VW Golf and VW Polo side by side

Volkswagen Golf vs Volkswagen Polo: used car comparison

Which is better, the Volkswagen Golf or Volkswagen Polo? Our used car comparison guide tells you everything you need to know.

Cazoo Editorial Team Byline Icon

By Cazoo editorial team

21 January 2021
Updated: 10 June 2022

The Volkswagen Golf and Volkswagen Polo are two of the brand’s most popular models, but which is best when buying a used car? Both are compact hatchbacks with lots of features, high-quality interiors and engine options that range from super-efficient to sporty. Deciding which is better for you is a tough call.

Here’s our guide, focusing on the Polo that went on sale in 2017 and the Golf that was sold new between 2013 and 2019 (an all-new Golf went on sale in 2020).

Size and features

The most obvious difference between the Golf and the Polo is size. The Golf is larger, about the same size as compact hatchbacks such as the Ford Focus. The Polo is a fraction taller than the Golf but it’s shorter and narrower and is a smaller car overall, similar in size to ‘superminis’ such as the Ford Fiesta.

As well as being larger, the Golf is also more expensive but it generally comes with more features as standard. Which ones will vary depending on the trim level you go for. The good news is that all versions of both cars come with DAB radio, air con and a touchscreen infotainment system.

Higher-spec versions of the Golf have sat nav, front and rear parking sensors and big alloy wheels, as well as a reversing camera and leather seats. Unlike the Polo, you can get plug-in hybrid (PHEV) versions of the Golf, and even a full electric version called the e-Golf.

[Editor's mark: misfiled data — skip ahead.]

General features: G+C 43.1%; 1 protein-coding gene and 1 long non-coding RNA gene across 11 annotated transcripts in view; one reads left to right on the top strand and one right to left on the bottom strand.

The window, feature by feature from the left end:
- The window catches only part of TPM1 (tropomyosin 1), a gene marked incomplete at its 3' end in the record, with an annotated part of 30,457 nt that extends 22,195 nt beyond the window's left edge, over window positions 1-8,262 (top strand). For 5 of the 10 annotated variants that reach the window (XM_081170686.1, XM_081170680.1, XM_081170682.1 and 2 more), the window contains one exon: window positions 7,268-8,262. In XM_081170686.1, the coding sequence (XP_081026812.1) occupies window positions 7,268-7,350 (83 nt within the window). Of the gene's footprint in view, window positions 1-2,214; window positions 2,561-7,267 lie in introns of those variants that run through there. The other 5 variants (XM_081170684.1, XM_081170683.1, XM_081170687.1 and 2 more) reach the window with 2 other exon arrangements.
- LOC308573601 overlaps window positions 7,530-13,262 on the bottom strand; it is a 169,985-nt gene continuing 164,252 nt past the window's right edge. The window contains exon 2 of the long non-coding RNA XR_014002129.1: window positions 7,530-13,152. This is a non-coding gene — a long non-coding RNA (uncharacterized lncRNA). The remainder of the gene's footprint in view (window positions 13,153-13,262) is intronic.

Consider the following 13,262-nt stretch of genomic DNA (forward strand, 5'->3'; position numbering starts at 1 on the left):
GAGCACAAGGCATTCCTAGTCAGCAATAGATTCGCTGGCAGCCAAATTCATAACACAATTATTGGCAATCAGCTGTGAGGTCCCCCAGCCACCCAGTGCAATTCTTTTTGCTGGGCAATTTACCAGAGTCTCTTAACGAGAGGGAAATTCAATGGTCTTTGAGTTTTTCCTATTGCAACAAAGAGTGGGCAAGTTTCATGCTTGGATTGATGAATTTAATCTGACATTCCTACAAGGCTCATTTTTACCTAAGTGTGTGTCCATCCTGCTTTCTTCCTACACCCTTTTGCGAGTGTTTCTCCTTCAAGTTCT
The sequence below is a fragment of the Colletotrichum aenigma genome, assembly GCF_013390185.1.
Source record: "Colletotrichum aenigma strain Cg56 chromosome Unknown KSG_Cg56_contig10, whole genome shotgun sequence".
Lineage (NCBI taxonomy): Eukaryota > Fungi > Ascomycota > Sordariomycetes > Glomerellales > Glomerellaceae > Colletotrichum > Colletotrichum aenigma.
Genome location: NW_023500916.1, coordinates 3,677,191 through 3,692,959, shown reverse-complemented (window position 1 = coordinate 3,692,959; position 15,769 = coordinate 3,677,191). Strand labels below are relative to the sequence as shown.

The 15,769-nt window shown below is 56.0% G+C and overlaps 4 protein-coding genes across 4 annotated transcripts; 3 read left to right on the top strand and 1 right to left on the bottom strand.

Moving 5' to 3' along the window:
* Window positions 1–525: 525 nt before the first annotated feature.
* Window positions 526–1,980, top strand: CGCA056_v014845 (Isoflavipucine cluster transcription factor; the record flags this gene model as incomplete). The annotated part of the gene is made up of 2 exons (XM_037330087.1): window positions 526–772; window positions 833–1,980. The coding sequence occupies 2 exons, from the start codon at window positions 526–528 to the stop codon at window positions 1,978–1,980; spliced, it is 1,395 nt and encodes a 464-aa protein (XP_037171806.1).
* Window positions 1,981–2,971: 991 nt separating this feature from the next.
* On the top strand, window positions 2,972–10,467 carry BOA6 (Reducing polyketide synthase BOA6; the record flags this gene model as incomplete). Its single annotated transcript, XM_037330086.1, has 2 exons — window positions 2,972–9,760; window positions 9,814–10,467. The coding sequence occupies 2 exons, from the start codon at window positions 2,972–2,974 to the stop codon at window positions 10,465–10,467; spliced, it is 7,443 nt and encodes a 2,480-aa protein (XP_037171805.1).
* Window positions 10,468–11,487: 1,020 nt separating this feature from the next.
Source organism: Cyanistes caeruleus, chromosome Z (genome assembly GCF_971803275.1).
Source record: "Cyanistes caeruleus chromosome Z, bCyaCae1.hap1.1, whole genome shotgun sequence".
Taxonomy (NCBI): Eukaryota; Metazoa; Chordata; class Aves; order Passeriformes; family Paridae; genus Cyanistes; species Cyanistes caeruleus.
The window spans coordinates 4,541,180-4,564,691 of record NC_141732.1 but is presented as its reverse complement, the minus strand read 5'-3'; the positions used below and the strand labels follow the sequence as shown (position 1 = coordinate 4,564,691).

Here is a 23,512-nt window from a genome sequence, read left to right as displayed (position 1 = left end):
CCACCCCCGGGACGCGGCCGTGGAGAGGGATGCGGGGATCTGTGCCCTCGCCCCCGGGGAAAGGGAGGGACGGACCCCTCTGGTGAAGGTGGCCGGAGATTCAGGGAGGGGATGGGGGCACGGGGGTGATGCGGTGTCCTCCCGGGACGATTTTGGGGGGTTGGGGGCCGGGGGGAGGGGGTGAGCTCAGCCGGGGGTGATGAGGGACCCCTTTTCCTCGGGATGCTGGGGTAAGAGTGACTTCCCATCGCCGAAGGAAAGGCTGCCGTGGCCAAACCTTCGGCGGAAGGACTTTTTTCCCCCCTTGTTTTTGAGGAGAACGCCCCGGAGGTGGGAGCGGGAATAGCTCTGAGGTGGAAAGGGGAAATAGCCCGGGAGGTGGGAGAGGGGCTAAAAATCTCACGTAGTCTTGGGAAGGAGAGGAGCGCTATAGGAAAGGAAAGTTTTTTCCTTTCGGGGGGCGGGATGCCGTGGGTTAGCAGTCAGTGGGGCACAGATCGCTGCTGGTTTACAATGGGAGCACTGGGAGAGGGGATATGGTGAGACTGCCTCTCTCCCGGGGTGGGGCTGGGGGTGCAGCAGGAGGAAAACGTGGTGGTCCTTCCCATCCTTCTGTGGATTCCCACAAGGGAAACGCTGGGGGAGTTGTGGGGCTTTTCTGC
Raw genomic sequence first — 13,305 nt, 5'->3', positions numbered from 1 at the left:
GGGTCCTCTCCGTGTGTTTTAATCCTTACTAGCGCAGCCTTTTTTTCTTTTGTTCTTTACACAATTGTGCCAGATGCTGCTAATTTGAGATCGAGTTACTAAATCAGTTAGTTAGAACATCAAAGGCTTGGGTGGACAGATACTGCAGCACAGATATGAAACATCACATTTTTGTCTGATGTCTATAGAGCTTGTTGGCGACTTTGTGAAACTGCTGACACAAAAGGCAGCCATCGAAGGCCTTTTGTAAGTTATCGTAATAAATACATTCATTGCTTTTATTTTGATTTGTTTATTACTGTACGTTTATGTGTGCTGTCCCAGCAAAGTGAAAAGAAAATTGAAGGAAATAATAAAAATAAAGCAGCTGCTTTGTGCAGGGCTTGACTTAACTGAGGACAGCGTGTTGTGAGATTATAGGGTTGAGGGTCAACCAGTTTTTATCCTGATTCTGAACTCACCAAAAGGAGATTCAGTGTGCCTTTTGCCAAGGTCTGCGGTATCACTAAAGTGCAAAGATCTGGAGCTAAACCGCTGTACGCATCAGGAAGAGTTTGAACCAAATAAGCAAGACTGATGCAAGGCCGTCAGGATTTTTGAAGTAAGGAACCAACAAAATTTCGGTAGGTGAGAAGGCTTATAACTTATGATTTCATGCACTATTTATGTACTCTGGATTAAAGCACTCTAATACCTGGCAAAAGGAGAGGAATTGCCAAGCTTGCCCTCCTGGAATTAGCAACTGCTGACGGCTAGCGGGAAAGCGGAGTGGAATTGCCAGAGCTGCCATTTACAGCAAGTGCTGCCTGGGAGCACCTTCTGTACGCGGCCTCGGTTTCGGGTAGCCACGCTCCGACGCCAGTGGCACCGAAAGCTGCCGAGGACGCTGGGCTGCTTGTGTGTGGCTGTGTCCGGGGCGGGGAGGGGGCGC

Some earlier versions of the Golf may not have the same features as later ones. This model was on sale from 2013 until 2019, and updated models from 2017 onwards have more up-to-date equipment.

The Polo is a newer car, with the latest model on sale since 2017. It’s available with some equally impressive features, some of which would have been expensive options when new. Highlights include LED headlights, an opening panoramic sunroof,  adaptive cruise control and a self-parking function.

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Interior and tech

Both cars have the kind of classy but understated interior you expect of a Volkswagen. Everything feels a bit more premium than it does in a Ford Focus or Fiesta, for example.

There’s not much difference between them, though the Golf’s interior ambience feels a bit more high-quality (and a bit less modern) than the Polo’s. Part of the Polo’s more youthful character comes from the fact that, when new, you could specify your choice of coloured panels that create a brighter, bolder environment.

Earlier Golfs have a less sophisticated infotainment system, so look for cars from 2017 onwards if you want the most up-to-date features. Apple CarPlay and Android Auto systems weren't available before 2016. Later Golfs get a bigger, higher-definition touchscreen, although earlier systems (which have more buttons and dials) are arguably easier to use.

The Polo is newer and has the same up-to-date infotainment system across the range. All models except the entry level S trim have Apple CarPlay and Android Auto.

Boot space and practicality

The Golf is the larger car, so it's no surprise that it has more interior space than the Polo. That said, the difference is less than you might expect because the Polo is impressively roomy for its size. Two adults can fit in the back of either car without too much trouble. If you do need to carry three adults in the back then the Golf is a better option with slightly more space for knees and shoulders.

The boots in both cars are large compared with that of most rivals. The Golf’s is biggest with a capacity of 380 litres, while the Polo’s is 351 litres. You’ll easily fit your luggage in the Golf’s boot for a weekend away, but you might have to pack a bit more carefully to get it all in the Polo. Both cars have plenty of other storage spaces including large front door pockets and useful cupholders.